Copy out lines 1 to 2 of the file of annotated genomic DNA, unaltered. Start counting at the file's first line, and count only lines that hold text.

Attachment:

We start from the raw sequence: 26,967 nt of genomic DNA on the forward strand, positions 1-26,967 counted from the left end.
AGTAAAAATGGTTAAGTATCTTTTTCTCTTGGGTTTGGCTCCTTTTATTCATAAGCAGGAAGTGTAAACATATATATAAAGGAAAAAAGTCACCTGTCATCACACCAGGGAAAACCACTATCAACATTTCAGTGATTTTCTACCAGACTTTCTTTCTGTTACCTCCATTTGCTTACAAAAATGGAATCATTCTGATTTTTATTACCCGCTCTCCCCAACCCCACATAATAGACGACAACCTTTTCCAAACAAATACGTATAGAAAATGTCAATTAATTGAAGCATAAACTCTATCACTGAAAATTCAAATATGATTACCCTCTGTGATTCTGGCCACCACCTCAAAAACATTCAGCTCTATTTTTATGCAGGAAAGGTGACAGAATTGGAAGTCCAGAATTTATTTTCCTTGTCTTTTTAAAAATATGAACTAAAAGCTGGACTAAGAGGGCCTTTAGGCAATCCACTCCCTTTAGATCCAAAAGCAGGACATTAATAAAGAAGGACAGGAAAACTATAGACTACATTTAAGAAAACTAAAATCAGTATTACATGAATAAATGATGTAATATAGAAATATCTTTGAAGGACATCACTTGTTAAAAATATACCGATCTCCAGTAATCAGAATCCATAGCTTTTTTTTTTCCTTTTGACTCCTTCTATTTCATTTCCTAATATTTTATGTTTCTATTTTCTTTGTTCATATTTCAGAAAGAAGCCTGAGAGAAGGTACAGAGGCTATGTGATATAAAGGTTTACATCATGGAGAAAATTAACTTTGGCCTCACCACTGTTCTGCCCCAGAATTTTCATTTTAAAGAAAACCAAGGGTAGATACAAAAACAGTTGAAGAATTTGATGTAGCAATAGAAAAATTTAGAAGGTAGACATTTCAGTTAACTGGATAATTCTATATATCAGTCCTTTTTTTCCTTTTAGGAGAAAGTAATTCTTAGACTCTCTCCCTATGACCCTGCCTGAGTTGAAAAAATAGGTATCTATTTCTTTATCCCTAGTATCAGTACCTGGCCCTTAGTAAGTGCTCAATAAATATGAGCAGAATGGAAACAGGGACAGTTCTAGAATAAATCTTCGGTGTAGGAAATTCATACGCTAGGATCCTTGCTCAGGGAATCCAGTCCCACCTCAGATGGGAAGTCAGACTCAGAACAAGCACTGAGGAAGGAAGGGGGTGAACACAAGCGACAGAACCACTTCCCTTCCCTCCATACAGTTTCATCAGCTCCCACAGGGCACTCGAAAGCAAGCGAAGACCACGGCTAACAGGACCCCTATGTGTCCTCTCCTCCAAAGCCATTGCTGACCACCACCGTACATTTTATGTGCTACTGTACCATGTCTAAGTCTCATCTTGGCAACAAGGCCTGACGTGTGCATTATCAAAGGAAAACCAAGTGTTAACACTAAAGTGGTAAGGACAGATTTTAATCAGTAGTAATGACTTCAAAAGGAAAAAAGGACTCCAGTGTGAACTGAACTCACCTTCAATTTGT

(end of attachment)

We start from the raw sequence: 26,967 nt of genomic DNA on the forward strand, positions 1-26,967 counted from the left end.
AGTAAAAATGGTTAAGTATCTTTTTCTCTTGGGTTTGGCTCCTTTTATTCATAAGCAGGAAGTGTAAACATATATATAAAGGAAAAAAGTCACCTGTCATCACACCAGGGAAAACCACTATCAACATTTCAGTGATTTTCTACCAGACTTTCTTTCTGTTACCTCCATTTGCTTACAAAAATGGAATCATTCTGATTTTTATTACCCGCTCTCCCCAACCCCACATAATAGACGACAACCTTTTCCAAACAAATACGTATAGAAAATGTCAATTAATTGAAGCATAAACTCTATCACTGAAAATTCAAATATGATTACCCTCTGTGATTCTGGCCACCACCTCAAAAACATTCAGCTCTATTTTTATGCAGGAAAGGTGACAGAATTGGAAGTCCAGAATTTATTTTCCTTGTCTTTTTAAAAATATGAACTAAAAGCTGGACTAAGAGGGCCTTTAGGCAATCCACTCCCTTTAGATCCAAAAGCAGGACATTAATAAAGAAGGACAGGAAAACTATAGACTACATTTAAGAAAACTAAAATCAGTATTACATGAATAAATGATGTAATATAGAAATATCTTTGAAGGACATCACTTGTTAAAAATATACCGATCTCCAGTAATCAGAATCCATAGCTTTTTTTTTTCCTTTTGACTCCTTCTATTTCATTTCCTAATATTTTATGTTTCTATTTTCTTTGTTCATATTTCAGAAAGAAGCCTGAGAGAAGGTACAGAGGCTATGTGATATAAAGGTTTACATCATGGAGAAAATTAACTTTGGCCTCACCACTGTTCTGCCCCAGAATTTTCATTTTAAAGAAAACCAAGGGTAGATACAAAAACAGTTGAAGAATTTGATGTAGCAATAGAAAAATTTAGAAGGTAGACATTTCAGTTAACTGGATAATTCTATATATCAGTCCTTTTTTTCCTTTTAGGAGAAAGTAATTCTTAGACTCTCTCCCTATGACCCTGCCTGAGTTGAAAAAATAGGTATCTATTTCTTTATCCCTAGTATCAGTACCTGGCCCTTAGTAAGTGCTCAATAAATATGAGCAGAATGGAAACAGGGACAGTTCTAGAATAAATCTTCGGTGTAGGAAATTCATACGCTAGGATCCTTGCTCAGGGAATCCAGTCCCACCTCAGATGGGAAGTCAGACTCAGAACAAGCACTGAGGAAGGAAGGGGGTGAACACAAGCGACAGAACCACTTCCCTTCCCTCCATACAGTTTCATCAGCTCCCACAGGGCACTCGAAAGCAAGCGAAGACCACGGCTAACAGGACCCCTATGTGTCCTCTCCTCCAAAGCCATTGCTGACCACCACCGTACATTTTATGTGCTACTGTACCATGTCTAAGTCTCATCTTGGCAACAAGGCCTGACGTGTGCATTATCAAAGGAAAACCAAGTGTTAACACTAAAGTGGTAAGGACAGATTTTAATCAGTAGTAATGACTTCAAAAGGAAAAAAGGACTCCAGTGTGAACTGAACTCACCTTCAATTTGT